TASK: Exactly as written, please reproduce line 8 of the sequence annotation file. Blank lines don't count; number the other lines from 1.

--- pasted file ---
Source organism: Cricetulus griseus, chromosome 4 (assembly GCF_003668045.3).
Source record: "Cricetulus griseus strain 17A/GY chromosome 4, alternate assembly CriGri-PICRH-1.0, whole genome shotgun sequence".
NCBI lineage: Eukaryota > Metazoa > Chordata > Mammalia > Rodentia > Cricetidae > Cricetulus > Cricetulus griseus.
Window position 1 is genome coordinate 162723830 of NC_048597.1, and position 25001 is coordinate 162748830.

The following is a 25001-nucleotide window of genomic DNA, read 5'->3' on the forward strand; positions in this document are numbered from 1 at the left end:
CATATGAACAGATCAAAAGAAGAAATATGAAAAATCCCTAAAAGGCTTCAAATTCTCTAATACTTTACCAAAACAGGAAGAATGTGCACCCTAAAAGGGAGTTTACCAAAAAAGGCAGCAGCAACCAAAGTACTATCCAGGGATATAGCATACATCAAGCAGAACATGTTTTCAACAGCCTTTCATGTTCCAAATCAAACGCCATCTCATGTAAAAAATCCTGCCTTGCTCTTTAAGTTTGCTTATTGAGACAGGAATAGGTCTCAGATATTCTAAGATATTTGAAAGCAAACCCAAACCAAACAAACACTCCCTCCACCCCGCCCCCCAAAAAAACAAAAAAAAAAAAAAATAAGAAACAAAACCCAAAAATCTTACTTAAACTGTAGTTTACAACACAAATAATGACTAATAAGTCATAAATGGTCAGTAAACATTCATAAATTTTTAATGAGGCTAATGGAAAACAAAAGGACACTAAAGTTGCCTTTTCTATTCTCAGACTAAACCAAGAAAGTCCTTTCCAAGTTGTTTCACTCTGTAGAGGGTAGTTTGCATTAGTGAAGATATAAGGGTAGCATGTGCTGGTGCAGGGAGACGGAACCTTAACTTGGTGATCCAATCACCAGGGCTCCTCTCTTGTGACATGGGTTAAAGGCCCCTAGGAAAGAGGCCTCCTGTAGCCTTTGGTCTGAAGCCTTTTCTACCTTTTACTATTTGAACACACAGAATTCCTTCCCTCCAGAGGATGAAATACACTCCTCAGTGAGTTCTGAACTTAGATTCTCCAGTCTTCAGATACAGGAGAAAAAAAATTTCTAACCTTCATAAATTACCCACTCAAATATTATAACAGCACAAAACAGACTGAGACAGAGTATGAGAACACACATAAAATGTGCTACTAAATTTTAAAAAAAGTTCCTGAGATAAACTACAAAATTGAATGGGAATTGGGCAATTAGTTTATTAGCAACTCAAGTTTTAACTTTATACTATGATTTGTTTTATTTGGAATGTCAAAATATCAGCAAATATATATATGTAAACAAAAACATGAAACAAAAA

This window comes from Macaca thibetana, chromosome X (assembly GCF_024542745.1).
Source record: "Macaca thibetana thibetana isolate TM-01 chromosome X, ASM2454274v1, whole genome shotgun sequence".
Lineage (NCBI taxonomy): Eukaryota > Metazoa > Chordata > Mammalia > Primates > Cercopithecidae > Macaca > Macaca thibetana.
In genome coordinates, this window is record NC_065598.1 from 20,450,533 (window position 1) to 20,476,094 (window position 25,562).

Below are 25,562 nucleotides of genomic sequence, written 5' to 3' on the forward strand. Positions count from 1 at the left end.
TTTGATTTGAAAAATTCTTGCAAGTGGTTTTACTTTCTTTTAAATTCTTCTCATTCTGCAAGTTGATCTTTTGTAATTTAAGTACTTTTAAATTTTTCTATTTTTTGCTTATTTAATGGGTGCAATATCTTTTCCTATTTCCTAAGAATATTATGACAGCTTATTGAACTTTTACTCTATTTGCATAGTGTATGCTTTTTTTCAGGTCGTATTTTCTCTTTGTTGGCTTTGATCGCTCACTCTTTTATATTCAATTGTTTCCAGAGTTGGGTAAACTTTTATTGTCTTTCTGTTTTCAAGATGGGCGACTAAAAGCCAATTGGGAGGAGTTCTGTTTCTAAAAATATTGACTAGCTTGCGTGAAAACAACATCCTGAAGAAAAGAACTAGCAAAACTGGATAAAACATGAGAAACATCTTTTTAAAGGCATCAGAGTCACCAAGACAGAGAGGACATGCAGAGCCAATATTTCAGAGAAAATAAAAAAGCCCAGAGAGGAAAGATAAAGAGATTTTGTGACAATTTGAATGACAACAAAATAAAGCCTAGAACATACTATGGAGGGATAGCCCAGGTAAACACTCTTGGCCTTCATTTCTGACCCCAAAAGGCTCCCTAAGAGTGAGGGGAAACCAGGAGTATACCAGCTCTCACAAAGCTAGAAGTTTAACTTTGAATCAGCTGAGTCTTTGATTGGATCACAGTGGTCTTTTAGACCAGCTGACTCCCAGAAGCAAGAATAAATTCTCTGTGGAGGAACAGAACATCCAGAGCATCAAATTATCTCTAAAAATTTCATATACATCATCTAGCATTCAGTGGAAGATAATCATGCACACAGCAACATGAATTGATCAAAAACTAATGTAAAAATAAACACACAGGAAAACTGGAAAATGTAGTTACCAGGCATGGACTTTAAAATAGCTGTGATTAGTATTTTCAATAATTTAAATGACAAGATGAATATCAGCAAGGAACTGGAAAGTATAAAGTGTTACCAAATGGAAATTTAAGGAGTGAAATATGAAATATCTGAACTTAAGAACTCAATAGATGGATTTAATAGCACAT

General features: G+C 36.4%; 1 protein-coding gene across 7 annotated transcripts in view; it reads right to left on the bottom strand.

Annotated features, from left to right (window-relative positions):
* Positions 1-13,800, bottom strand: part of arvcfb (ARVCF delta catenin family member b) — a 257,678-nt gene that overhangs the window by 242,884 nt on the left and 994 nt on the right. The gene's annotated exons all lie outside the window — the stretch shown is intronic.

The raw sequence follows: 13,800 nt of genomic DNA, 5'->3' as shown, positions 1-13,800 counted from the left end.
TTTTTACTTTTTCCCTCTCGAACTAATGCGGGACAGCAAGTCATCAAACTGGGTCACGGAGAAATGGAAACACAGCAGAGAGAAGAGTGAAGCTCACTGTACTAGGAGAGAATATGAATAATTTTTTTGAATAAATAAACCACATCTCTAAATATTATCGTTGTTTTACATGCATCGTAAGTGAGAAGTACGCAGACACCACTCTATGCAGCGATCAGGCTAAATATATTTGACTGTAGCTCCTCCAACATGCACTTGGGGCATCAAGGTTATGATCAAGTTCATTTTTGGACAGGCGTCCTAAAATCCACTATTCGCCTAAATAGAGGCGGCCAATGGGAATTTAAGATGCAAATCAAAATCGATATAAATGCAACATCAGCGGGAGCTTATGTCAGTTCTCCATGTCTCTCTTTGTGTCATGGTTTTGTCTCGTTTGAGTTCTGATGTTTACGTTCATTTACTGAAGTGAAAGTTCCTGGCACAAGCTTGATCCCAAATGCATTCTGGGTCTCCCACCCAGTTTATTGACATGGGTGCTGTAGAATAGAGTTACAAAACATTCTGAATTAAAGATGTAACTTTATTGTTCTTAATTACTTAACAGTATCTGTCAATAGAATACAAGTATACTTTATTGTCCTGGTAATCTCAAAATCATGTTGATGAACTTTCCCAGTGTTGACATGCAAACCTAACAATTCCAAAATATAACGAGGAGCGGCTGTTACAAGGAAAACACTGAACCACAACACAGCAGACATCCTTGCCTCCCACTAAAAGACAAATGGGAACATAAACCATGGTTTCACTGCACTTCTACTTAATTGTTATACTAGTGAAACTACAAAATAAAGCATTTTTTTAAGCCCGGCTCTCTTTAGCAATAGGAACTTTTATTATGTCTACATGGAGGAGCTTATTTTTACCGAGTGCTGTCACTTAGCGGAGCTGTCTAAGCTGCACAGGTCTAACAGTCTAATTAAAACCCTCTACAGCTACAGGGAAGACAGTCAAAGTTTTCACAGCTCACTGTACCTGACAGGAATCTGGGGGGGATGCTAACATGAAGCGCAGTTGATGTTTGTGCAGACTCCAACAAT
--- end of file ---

Source record: "Macaca thibetana thibetana isolate TM-01 chromosome X, ASM2454274v1, whole genome shotgun sequence".